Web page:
wages and salaries


Many people are rightly concerned that the US Federal debt has been exploding in the last few years. A quick look at the following chart will show why:

This chart doesn't try to show all the debts of the United States, just the publicly acknowledged debt of the federal government. So it doesn't include state and local debt, and it also omits unfunded liabilities (promises to pay in the future for things like medicare and social security). This is the number that grows each year by the size of that year's deficit.

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Subscriber Mark Cloney recently wrote to me with some great questions:

Hello, Sir Charles – I have a couple questions for you:

  • How can someone on a tight budget best get invested in silver and/or gold?  I don't have a lot of savings, but I do not want to see them destroyed by more and more "quantitative easing".

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Since I published Gold101 there have been some wonderful articles giving additional details on buying and storing physical gold.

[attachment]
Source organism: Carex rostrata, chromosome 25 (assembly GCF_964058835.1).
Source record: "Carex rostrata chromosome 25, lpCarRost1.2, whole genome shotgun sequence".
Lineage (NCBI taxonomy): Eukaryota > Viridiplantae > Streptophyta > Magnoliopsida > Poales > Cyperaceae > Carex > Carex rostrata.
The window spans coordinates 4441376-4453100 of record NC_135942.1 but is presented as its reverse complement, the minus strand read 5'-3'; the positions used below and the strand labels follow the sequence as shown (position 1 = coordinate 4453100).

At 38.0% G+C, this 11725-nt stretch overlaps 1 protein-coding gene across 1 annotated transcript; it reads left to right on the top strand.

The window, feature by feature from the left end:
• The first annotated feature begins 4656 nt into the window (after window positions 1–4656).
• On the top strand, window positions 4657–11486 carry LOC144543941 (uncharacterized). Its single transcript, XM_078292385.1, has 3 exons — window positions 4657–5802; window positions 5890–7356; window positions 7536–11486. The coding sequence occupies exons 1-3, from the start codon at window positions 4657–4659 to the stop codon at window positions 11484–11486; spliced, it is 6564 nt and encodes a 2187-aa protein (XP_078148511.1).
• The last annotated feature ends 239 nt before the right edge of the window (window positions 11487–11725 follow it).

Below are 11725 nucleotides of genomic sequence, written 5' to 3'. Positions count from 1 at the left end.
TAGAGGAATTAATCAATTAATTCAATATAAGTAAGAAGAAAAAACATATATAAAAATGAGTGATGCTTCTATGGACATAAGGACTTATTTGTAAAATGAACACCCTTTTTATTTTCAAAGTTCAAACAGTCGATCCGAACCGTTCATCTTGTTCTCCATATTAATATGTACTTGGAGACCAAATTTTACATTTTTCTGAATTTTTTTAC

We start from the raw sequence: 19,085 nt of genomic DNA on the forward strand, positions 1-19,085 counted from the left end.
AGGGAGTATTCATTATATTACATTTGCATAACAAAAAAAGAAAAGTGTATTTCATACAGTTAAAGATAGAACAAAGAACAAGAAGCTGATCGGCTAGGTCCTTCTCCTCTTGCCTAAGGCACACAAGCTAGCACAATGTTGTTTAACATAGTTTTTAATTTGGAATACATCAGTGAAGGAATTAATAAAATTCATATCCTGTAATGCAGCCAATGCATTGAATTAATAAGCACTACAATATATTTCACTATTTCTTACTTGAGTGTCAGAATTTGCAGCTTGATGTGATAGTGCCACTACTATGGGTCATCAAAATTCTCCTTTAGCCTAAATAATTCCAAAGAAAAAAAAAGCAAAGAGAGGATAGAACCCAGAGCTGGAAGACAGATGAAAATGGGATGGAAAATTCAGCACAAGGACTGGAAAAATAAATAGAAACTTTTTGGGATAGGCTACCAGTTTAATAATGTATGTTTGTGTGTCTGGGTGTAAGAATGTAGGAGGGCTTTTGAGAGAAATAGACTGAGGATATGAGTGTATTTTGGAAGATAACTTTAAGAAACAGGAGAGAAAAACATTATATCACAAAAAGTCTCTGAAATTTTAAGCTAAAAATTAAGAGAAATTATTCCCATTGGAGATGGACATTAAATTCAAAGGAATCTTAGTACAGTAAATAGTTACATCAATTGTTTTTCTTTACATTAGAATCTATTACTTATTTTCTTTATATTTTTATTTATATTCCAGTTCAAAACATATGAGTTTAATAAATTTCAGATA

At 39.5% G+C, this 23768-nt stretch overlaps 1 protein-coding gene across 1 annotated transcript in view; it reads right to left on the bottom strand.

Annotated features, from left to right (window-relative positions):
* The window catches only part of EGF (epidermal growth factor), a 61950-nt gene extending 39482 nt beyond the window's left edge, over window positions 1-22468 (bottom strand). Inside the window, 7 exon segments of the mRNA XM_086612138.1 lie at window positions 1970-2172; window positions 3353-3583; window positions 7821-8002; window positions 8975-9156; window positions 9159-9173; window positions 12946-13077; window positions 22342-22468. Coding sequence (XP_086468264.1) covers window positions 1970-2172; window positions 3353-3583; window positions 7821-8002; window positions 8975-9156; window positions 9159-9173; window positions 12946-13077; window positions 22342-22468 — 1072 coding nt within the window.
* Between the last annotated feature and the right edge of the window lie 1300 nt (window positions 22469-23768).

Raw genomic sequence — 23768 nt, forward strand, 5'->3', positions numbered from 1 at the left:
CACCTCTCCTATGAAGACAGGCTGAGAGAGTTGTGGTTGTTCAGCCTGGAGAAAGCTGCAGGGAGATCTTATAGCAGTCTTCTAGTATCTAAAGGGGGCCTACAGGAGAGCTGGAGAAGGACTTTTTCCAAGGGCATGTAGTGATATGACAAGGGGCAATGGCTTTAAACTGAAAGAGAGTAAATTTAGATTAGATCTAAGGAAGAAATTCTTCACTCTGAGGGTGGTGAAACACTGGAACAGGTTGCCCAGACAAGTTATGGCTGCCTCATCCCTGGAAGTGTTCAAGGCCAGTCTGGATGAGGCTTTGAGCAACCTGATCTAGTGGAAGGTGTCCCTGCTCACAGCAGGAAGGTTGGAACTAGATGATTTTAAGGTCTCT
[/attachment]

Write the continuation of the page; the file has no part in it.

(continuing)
The first, called "Gold coin shortage likely to become chronic" by Michael J. Kosares, outlines the reasons why gold bullion coins have been so hard to find at reasonable premiums, and why these forces will probably keep premiums high in the future as well. BTW, Michael's book, The ABCs of Gold Investing: How to Protect and Build Your Wealth With Gold is well worth reading if you are new to buying gold.

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Here are a few resources to help you move some of your savings into gold.

Remember that gold is a form of cash, not an investment. It doesn't grow in value, create new jobs, earn profits, or generate income for you. It is simply a currency that no government can counterfeit or debase. You should hold it as a way to reduce the volatility of your portfolio, or for long term saving. Don't imagine that owning gold will make you rich: If gold doubles in price due to massive creation of fiat currency, most of the other things you need to buy will eventually double in price as well. Gold can preserve your wealth, but not really grow it. For that you need real investments and prudent speculations.

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Filed under wages and salaries by  #

Yesterday the NY Times ran an article headlined, "Average U.S. Income Showed First Rise Over 2000".

The big claim is that after peaking in 2000, incomes fell, bottoming in 2003, and have now climbed back to make new highs in 2006.

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The first part of this interview covered Paul van Eeden's background and laid out his views on gold, inflation and interest rates. In this final segment, we'll discuss what to do about this situation – how to translate this view of the world into investment action.